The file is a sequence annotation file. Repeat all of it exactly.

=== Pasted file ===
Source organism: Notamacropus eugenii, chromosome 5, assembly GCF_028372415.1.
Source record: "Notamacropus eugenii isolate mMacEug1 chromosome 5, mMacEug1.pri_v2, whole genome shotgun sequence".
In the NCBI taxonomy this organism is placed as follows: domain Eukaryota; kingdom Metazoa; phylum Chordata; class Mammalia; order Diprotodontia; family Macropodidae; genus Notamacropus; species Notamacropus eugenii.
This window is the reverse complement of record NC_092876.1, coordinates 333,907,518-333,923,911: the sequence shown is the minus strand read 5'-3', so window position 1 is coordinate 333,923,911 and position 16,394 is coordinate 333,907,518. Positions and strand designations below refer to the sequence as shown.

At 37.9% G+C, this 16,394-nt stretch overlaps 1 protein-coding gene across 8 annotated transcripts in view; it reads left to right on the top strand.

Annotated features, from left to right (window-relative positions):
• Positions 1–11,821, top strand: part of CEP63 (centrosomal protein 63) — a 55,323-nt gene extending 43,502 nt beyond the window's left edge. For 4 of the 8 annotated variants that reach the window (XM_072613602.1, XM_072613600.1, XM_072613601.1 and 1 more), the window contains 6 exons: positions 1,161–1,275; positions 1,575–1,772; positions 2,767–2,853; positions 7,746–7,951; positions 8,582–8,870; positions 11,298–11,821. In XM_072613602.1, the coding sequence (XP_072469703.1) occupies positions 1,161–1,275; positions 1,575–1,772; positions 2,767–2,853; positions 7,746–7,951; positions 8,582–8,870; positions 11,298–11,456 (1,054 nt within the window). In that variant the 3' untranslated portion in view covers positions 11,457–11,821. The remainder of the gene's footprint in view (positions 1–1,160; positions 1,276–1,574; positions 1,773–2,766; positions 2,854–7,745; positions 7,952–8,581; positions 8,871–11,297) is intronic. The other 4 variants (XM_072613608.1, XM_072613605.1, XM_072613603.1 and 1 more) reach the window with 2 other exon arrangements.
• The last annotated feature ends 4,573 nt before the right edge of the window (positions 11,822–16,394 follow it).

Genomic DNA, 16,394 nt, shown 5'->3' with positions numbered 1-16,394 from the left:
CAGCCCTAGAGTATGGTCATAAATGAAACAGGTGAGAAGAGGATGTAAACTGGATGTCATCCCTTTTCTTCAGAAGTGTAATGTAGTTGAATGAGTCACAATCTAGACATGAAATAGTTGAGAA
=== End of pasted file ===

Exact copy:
Source organism: Notamacropus eugenii, chromosome 5, assembly GCF_028372415.1.
Source record: "Notamacropus eugenii isolate mMacEug1 chromosome 5, mMacEug1.pri_v2, whole genome shotgun sequence".
In the NCBI taxonomy this organism is placed as follows: domain Eukaryota; kingdom Metazoa; phylum Chordata; class Mammalia; order Diprotodontia; family Macropodidae; genus Notamacropus; species Notamacropus eugenii.
This window is the reverse complement of record NC_092876.1, coordinates 333,907,518-333,923,911: the sequence shown is the minus strand read 5'-3', so window position 1 is coordinate 333,923,911 and position 16,394 is coordinate 333,907,518. Positions and strand designations below refer to the sequence as shown.

At 37.9% G+C, this 16,394-nt stretch overlaps 1 protein-coding gene across 8 annotated transcripts in view; it reads left to right on the top strand.

Annotated features, from left to right (window-relative positions):
• Positions 1–11,821, top strand: part of CEP63 (centrosomal protein 63) — a 55,323-nt gene extending 43,502 nt beyond the window's left edge. For 4 of the 8 annotated variants that reach the window (XM_072613602.1, XM_072613600.1, XM_072613601.1 and 1 more), the window contains 6 exons: positions 1,161–1,275; positions 1,575–1,772; positions 2,767–2,853; positions 7,746–7,951; positions 8,582–8,870; positions 11,298–11,821. In XM_072613602.1, the coding sequence (XP_072469703.1) occupies positions 1,161–1,275; positions 1,575–1,772; positions 2,767–2,853; positions 7,746–7,951; positions 8,582–8,870; positions 11,298–11,456 (1,054 nt within the window). In that variant the 3' untranslated portion in view covers positions 11,457–11,821. The remainder of the gene's footprint in view (positions 1–1,160; positions 1,276–1,574; positions 1,773–2,766; positions 2,854–7,745; positions 7,952–8,581; positions 8,871–11,297) is intronic. The other 4 variants (XM_072613608.1, XM_072613605.1, XM_072613603.1 and 1 more) reach the window with 2 other exon arrangements.
• The last annotated feature ends 4,573 nt before the right edge of the window (positions 11,822–16,394 follow it).

Genomic DNA, 16,394 nt, shown 5'->3' with positions numbered 1-16,394 from the left:
CAGCCCTAGAGTATGGTCATAAATGAAACAGGTGAGAAGAGGATGTAAACTGGATGTCATCCCTTTTCTTCAGAAGTGTAATGTAGTTGAATGAGTCACAATCTAGACATGAAATAGTTGAGAA